Teach Your Son to Have Dirty Fingers (Sometimes)

By Ronald E. Johnson, C.Ph.D.

Earning a college degree is admirable, but it is sometimes elusive for families who live on limited financial resources. Moreover, a college degree in hand does not guarantee landing a plum job with a high salary and ideal working conditions. By September, the large majority of university graduates in the spring will still be unemployed in a field related to the graduates’ major studies. Jobs are not a sure thing for college graduates.  Debt is another issue. College graduates who borrow funds to pay for college expenses face the daunting reality of monthly payments for half a dozen years. The consequence is that college graduates often return home to live with family while taking any jobs available in the home town to pay off school and car debts.

Because I was parentless when I enrolled in the University of Arizona, I made the choice to work at part time jobs rather than borrow to cover expenses. I was lean and hungry many days. In fact, I was so poor that I made arrangement with a local grocery store manager to pick up left-over vegetables and meat scraps so I could piece together supper.  One year, I basically subsisted on horse meat and grocery store scraps. But I stayed out of debt! I worked in a variety of jobs: citrus packing plant, junk yard, and gun store. I even baby sat and did yard maintenance in exchange for a room and two meals a day with a family in which both parents worked. I did what I had to do to graduate without debt. Somehow, I managed to complete a four-year program in three and a half years. By cutting one semester off my college time, I saved a chunk of money!

Another way I cut expenses during college days, was to get my fingers dirty by doing my own auto maintenance and repairs. My dad had taught me to be a “shade tree mechanic” when I was 17 years old. I learned how to change oil, replace spark plugs, fan belts, starters, batteries, and wheel bearings. That skill was like money in the bank. Later, I repaired our washing machines, hot water heaters, and vacuum cleaners.

Someone wisely stated, “People do not waste dollars; they waste nickels and dimes.”  Wise parents take time to help their sons get their fingers dirty with wrenches, pliers, screwdrivers, and socket sets. When my two sons were pre-teens, I stopped buying toys, and bought each son a tool box, book shelf, and fishing tackle box. Each birthday and Christmas, the boys were given at least one tool, book, and fishing item. I brought home an old washing machine and lawnmower, and instructed the boys to use their tools to dismantle the washer and mower. Then, I asked the boys to explain how they used each tool. My sons have never been unemployed for extended periods of time. They were equipped mentally and physically to find work. Both have advanced degrees…paid for by honest labor with their hands that were often appropriately and admirably dirty.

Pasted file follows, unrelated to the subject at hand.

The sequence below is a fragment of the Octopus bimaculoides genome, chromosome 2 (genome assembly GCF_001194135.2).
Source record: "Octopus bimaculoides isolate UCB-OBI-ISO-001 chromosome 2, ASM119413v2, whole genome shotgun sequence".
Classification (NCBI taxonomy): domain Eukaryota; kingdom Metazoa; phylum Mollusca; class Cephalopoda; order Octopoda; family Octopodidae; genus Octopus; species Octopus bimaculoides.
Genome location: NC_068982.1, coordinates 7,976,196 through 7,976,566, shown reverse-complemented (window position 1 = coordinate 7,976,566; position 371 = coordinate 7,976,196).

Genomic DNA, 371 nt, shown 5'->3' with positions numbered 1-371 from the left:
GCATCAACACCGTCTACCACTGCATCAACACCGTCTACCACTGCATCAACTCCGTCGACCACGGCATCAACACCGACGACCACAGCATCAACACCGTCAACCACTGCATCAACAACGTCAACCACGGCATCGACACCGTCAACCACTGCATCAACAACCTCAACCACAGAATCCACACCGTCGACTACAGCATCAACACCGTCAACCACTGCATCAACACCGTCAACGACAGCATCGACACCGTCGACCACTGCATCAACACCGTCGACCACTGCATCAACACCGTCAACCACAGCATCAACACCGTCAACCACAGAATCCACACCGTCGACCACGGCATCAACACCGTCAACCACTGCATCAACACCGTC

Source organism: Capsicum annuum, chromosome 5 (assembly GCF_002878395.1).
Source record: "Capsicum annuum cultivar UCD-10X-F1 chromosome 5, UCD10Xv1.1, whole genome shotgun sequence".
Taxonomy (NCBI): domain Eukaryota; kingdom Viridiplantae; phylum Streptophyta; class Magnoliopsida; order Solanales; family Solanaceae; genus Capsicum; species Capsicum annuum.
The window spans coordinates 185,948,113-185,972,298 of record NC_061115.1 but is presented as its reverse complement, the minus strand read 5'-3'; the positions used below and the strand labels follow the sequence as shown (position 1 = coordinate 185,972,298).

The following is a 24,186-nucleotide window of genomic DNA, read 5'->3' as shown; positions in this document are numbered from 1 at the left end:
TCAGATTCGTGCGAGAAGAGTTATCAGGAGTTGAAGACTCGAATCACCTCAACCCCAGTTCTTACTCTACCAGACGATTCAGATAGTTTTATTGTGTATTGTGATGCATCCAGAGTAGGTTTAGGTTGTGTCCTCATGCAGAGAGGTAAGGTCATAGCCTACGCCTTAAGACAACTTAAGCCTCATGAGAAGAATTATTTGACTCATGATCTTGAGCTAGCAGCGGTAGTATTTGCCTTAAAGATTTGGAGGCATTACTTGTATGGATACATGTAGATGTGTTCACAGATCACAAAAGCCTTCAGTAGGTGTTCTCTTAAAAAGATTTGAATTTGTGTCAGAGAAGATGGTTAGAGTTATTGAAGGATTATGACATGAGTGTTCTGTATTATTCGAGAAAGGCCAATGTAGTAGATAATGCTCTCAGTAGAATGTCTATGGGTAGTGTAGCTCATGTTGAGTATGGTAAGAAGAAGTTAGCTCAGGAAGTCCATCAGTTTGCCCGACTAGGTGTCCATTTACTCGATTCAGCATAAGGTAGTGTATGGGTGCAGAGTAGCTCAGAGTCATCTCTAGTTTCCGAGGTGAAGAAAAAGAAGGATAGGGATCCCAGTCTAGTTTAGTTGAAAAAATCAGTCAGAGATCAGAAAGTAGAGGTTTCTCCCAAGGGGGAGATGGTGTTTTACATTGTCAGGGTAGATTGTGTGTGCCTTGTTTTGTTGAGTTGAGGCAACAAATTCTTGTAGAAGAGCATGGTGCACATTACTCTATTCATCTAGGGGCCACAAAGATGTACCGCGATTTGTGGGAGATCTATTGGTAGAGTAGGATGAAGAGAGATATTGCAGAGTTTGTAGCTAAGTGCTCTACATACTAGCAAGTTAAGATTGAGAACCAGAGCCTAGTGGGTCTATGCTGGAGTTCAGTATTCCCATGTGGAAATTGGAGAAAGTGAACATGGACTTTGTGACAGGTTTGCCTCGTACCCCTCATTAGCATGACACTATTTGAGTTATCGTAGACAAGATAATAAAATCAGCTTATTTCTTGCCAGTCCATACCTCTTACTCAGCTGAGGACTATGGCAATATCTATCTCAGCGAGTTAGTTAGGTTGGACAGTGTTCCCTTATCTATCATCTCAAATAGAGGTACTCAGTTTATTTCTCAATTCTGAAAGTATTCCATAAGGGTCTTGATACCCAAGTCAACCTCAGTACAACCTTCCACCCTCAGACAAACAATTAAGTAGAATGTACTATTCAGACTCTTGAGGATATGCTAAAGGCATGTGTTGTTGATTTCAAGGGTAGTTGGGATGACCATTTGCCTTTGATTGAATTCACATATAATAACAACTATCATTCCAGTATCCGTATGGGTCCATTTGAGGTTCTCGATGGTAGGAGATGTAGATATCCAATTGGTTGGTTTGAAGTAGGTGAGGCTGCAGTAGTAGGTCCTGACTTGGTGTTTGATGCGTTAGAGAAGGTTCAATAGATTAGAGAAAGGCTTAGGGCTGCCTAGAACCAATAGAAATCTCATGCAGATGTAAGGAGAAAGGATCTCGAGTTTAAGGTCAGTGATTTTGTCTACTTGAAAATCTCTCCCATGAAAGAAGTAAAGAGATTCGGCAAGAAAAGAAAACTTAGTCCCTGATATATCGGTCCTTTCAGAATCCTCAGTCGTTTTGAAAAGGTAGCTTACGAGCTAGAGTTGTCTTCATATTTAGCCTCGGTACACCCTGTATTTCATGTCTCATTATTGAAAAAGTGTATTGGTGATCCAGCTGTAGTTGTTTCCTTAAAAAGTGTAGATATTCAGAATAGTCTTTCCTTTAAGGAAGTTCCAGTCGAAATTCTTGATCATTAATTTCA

Paradigm Accelerated Curriculum publishes a practical elective course, Character and Skills for Home and Careers, that every boy should complete in high school. This high school elective course is designed to build character and introduce teenagers to basic tools and skills involving electricity, plumbing, budgeting, carpentry, mechanics, and life management. Each of the 75 lessons begins with a narrative involving teenage role models who demonstrate character and skills while participating in home, shop or community projects. The authors have crafted the course not only to teach students how to use basic tools, but also to embrace courtesy, honesty, integrity and commitment. For more information, go to www.pacworks.com.

Dr. Johnson welcomes your comments or questions. You may email him at learn@ pacworks.com, phone 325-649-0976, P.O. Box 810, Zephyr, Texas 76890.

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